Joe Biden: "I could walk from here to Lansing, and I wouldn’t run into a single person who thought our economy was doing well, unless I ran into John McCain..."
How to measure economic performance is a big question. My favorite metric is economic growth that is not concentrated at the top of the income distribution--the growth, say, of median income. By that metric the U.S. economy has been the best performer in the world on average over the past two centuries. By that metric the U.S. economy has been the best performer in the world on average over the past century. By that metric the U.S. economy has been a good performer for most of the half century after World War II--not a great performer, but a good performer.
But since 2000... Put it this way: we have just finished the first American business cycle ever, the first since British settlers landed at Jamestown and promptly began dying of malaria, the first ever in which median household incomes did not grow from peak to peak.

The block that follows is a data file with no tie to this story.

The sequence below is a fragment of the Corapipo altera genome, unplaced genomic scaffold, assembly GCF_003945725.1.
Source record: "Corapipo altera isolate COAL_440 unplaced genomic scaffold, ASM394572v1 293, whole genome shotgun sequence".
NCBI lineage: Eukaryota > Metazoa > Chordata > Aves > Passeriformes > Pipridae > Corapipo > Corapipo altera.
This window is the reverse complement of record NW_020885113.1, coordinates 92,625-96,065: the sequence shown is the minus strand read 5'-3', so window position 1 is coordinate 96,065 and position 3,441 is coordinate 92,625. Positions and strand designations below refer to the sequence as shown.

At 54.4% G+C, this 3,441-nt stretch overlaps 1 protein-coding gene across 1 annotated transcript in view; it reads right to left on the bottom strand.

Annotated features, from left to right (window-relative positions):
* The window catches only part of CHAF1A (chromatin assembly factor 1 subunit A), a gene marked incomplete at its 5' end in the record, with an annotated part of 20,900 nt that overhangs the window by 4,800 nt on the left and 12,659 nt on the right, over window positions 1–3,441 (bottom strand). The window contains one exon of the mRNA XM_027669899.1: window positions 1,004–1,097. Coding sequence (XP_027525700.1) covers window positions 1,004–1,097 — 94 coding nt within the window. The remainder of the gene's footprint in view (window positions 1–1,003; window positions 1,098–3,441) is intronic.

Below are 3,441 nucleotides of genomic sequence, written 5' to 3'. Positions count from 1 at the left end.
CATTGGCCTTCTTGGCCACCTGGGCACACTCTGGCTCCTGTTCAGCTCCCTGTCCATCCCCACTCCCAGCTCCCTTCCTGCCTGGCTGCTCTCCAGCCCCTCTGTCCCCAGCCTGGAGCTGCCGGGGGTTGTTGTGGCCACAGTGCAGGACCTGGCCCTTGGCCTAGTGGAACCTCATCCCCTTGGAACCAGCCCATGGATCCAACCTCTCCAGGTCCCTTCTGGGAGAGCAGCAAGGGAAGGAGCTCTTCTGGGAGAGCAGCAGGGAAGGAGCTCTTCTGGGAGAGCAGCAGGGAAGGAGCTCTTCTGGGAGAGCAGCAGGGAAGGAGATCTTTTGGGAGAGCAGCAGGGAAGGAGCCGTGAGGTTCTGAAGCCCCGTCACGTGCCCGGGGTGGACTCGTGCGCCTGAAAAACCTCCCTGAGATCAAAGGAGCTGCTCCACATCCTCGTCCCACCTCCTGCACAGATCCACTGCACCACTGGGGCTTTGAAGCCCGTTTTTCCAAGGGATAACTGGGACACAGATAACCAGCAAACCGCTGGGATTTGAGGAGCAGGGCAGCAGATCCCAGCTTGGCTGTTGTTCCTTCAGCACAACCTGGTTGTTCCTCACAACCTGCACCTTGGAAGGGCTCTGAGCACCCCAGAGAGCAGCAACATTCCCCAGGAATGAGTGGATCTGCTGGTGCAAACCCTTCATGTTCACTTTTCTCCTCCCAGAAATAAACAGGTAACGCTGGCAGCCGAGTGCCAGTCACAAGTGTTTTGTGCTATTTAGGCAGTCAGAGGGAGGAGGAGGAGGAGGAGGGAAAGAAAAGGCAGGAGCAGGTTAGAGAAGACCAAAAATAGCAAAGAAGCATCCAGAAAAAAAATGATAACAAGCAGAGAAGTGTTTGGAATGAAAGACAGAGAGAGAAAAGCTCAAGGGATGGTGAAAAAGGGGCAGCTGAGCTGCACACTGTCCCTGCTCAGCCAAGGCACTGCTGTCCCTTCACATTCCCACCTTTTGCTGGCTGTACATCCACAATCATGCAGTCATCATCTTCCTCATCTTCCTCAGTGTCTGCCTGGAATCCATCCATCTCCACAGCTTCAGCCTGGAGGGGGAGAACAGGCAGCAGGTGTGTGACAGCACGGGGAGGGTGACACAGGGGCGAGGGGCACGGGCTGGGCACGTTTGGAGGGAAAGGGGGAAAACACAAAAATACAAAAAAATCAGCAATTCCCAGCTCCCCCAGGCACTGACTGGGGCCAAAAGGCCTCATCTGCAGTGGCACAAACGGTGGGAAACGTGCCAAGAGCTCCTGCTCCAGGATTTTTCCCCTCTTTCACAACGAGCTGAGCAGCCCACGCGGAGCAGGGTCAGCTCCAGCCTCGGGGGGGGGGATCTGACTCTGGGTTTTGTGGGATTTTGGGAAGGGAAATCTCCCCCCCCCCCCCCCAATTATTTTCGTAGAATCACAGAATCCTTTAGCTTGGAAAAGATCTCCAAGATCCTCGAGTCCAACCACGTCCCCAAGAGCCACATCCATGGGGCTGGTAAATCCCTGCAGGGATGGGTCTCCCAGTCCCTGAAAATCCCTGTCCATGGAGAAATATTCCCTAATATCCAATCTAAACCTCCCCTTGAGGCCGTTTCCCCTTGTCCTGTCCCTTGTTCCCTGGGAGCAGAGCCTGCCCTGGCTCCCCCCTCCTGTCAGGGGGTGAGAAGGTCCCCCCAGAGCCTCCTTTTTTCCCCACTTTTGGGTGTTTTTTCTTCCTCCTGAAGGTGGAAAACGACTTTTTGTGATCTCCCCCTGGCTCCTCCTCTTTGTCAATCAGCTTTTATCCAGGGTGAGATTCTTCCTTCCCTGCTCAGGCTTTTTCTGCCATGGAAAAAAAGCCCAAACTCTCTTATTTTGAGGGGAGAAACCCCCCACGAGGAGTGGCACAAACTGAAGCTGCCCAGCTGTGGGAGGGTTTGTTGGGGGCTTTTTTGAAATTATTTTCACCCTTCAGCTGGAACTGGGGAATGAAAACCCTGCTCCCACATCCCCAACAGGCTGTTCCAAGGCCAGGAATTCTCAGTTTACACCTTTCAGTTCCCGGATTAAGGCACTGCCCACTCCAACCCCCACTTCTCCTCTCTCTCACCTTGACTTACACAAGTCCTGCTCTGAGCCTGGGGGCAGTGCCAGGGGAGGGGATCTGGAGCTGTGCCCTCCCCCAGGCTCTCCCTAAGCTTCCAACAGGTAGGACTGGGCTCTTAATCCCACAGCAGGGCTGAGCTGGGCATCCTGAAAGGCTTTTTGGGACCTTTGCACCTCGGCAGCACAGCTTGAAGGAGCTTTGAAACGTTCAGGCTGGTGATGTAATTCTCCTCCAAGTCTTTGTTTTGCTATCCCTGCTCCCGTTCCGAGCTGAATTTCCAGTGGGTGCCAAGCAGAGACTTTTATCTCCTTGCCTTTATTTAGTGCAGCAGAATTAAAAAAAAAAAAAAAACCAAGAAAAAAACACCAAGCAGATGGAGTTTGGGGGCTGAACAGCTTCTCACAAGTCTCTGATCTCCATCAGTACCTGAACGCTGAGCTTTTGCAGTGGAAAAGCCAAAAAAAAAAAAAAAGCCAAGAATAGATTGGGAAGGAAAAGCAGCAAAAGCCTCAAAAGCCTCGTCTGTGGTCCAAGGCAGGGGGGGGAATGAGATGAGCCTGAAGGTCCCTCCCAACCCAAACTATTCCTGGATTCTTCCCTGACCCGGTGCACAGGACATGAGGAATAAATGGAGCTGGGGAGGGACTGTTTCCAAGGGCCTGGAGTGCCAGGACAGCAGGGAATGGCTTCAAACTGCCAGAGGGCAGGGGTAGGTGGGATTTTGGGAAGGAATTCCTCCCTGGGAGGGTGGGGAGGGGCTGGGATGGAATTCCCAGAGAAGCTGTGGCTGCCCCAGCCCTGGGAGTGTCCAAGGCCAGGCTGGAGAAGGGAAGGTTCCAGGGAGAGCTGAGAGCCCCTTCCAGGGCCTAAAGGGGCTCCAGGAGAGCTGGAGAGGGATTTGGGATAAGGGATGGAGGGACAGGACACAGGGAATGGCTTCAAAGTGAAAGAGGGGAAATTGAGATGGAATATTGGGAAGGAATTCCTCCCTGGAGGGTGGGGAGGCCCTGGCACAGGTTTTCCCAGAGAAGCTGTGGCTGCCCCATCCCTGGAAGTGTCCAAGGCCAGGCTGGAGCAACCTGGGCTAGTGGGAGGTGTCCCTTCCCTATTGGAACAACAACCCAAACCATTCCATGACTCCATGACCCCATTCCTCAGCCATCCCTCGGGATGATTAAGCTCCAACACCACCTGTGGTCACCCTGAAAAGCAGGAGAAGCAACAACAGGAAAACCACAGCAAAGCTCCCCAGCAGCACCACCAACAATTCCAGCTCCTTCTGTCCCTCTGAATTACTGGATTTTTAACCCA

How much of the blame for poor performance in this century can be laid at the door of the George W. Bush administration is an active research question. Government surpluses rather than the Bush deficits would have given us a lower dollar, more exports, faster growth of production in sectors which may well have powerful external benefits, and a more equal income distribution. Median household income would have done better. How much better? Give me a couple weeks to solidify my view.
But I have not found anybody not completely corrupt still willing to say that Bush economic policies have been on net a plus for America.